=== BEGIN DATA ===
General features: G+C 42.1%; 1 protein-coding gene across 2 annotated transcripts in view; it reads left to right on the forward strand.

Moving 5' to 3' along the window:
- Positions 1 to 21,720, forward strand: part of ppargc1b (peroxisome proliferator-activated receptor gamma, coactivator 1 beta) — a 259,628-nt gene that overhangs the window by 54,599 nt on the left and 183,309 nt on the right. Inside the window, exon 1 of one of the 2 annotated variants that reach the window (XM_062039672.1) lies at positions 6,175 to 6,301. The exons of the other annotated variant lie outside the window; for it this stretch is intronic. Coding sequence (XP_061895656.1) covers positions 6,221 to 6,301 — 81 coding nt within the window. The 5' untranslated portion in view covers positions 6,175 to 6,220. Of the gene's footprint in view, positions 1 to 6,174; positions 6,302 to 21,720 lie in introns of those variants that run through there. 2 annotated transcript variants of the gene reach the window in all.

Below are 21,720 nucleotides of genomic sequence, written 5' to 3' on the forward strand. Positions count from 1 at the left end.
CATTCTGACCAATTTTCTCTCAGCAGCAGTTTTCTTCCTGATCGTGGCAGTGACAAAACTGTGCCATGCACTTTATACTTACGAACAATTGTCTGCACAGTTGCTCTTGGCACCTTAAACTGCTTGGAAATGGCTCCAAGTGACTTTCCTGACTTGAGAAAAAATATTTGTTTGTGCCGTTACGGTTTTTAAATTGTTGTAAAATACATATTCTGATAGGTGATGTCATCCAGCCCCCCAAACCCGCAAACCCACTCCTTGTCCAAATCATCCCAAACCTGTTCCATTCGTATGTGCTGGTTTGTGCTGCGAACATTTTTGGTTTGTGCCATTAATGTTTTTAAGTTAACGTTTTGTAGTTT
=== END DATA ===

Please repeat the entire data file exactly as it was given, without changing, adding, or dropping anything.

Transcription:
General features: G+C 42.1%; 1 protein-coding gene across 2 annotated transcripts in view; it reads left to right on the forward strand.

Moving 5' to 3' along the window:
- Positions 1 to 21,720, forward strand: part of ppargc1b (peroxisome proliferator-activated receptor gamma, coactivator 1 beta) — a 259,628-nt gene that overhangs the window by 54,599 nt on the left and 183,309 nt on the right. Inside the window, exon 1 of one of the 2 annotated variants that reach the window (XM_062039672.1) lies at positions 6,175 to 6,301. The exons of the other annotated variant lie outside the window; for it this stretch is intronic. Coding sequence (XP_061895656.1) covers positions 6,221 to 6,301 — 81 coding nt within the window. The 5' untranslated portion in view covers positions 6,175 to 6,220. Of the gene's footprint in view, positions 1 to 6,174; positions 6,302 to 21,720 lie in introns of those variants that run through there. 2 annotated transcript variants of the gene reach the window in all.

Below are 21,720 nucleotides of genomic sequence, written 5' to 3' on the forward strand. Positions count from 1 at the left end.
CATTCTGACCAATTTTCTCTCAGCAGCAGTTTTCTTCCTGATCGTGGCAGTGACAAAACTGTGCCATGCACTTTATACTTACGAACAATTGTCTGCACAGTTGCTCTTGGCACCTTAAACTGCTTGGAAATGGCTCCAAGTGACTTTCCTGACTTGAGAAAAAATATTTGTTTGTGCCGTTACGGTTTTTAAATTGTTGTAAAATACATATTCTGATAGGTGATGTCATCCAGCCCCCCAAACCCGCAAACCCACTCCTTGTCCAAATCATCCCAAACCTGTTCCATTCGTATGTGCTGGTTTGTGCTGCGAACATTTTTGGTTTGTGCCATTAATGTTTTTAAGTTAACGTTTTGTAGTTT